The company, which this week received a pounds 408m bid from US rival Albemarle and also had an approach from Rhodia of France, is preparing to cut around 200 of its 1,800-strong British workforce at a cost of pounds 1.2m.
The job losses are likely to be spread among A&W's four plants in Avonmouth, Birmingham, Manchester and Cumbria. Insiders said that about 50 people had already been told they were to lose their jobs.
The redundancies follow last year's sweeping restructuring, which cost pounds 1.2m and caused the departure of 200 people.
Paul Rocheleau, the chief executive, said the measures were needed to cut costs in the face of tough trading conditions.
The UK business of A&W, which makes phosphates for detergents and carbonated drinks, had been hit hard by the strength of the pound, the loss of major customers and a slump in exports to Asia-Pacific, he added.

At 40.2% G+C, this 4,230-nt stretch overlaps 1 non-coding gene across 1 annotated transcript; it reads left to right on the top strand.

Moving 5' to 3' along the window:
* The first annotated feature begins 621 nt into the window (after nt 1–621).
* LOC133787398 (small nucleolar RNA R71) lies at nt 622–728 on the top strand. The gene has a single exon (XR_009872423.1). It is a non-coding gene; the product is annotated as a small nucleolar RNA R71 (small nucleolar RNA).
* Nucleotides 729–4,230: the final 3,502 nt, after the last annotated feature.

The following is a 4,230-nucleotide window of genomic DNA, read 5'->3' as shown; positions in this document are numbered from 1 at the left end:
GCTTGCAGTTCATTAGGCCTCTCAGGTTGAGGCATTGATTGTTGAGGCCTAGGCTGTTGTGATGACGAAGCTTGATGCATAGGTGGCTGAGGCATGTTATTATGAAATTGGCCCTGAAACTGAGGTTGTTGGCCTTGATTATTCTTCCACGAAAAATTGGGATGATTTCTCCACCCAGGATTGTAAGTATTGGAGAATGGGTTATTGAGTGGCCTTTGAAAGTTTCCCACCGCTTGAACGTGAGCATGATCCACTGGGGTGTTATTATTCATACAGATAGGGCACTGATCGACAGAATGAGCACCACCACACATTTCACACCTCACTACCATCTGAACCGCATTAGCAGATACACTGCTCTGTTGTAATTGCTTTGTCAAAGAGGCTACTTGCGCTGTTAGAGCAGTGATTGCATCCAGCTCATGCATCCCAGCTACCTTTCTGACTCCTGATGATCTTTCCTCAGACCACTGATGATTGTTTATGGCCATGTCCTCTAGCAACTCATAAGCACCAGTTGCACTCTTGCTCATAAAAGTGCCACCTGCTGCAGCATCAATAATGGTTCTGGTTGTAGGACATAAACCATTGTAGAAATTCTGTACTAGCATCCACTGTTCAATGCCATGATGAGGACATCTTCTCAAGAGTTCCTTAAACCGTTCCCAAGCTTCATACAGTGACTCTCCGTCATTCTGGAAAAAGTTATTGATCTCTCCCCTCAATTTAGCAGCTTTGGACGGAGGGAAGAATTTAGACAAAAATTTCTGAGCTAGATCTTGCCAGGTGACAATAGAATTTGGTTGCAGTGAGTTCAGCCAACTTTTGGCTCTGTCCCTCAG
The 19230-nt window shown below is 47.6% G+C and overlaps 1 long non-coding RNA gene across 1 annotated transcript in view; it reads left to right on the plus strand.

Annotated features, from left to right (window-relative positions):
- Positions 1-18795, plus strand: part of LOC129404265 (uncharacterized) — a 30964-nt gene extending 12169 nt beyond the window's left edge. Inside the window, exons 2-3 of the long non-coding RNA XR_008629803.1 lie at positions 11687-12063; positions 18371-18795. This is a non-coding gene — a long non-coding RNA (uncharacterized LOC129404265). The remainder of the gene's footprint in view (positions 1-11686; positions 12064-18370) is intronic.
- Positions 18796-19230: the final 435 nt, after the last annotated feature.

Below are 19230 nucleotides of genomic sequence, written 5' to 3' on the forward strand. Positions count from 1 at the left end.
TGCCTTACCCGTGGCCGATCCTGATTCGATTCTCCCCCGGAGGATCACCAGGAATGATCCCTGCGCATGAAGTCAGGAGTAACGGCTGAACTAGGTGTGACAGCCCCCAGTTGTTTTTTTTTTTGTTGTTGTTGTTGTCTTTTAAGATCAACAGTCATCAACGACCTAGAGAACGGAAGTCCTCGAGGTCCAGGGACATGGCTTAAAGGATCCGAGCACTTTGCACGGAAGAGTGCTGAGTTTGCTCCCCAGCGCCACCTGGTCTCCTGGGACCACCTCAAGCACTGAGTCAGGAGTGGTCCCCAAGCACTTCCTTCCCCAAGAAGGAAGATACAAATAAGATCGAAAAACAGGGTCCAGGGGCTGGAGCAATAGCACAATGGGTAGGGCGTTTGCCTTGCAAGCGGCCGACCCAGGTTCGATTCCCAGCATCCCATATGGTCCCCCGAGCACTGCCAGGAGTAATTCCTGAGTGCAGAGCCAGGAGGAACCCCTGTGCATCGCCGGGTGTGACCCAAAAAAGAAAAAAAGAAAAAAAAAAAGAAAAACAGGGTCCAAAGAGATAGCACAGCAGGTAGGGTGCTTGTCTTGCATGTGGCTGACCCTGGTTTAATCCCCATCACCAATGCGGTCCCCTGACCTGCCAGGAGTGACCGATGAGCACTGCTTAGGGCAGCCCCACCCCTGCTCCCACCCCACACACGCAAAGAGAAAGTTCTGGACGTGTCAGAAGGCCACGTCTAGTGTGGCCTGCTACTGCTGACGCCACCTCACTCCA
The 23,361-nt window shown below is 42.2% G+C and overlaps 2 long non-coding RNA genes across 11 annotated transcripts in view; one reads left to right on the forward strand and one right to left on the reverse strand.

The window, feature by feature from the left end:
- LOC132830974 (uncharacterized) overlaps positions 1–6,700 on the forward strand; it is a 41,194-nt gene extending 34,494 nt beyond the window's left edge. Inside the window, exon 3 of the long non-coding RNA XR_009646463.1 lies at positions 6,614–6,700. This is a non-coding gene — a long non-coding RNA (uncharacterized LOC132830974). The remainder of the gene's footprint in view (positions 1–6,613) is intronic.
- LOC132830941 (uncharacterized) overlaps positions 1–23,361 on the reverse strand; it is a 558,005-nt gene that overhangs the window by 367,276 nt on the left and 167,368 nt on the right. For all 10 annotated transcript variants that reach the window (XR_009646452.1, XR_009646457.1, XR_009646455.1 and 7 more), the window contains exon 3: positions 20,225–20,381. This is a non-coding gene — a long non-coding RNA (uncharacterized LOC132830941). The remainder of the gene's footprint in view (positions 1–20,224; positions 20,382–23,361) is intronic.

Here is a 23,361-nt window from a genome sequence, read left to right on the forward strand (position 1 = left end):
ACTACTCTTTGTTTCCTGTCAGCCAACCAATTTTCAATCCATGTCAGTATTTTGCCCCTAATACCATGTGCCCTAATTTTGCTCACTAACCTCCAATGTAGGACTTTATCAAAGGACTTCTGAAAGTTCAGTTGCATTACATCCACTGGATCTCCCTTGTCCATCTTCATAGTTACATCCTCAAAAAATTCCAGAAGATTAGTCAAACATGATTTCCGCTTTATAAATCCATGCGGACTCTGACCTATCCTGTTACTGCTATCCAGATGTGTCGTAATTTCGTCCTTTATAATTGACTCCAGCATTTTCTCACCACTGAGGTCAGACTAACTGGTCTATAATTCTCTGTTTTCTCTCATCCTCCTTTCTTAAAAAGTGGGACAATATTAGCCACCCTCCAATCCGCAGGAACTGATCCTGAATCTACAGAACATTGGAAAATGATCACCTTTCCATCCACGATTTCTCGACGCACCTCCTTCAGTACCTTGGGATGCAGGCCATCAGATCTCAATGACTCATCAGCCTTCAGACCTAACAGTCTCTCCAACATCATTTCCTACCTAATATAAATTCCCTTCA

"These measures are very painful, but we have to reflect the economic reality we are in," he said. Mr Rocheleau pointed out that A&W's final results yesterday underlined the company's plight.
Pre-tax profit suffered a pounds 13m hit from the pound and the Asian crisis and fell by 20 per cent to pounds 48.3m. The chief executive said trading in 1999 would remain tough as there were "few signs that the economic climate and market conditions... will show any near-term improvement".
Despite Mr Rocheleau's downbeat comments, industry experts believe that Rhodia or another bidder could trump Albemarle's agreed 130p-a-share cash offer.
Rhodia, owned by the drug company Rhone-Poulenc, yesterday said that it was still considering whether to launch a counterbid.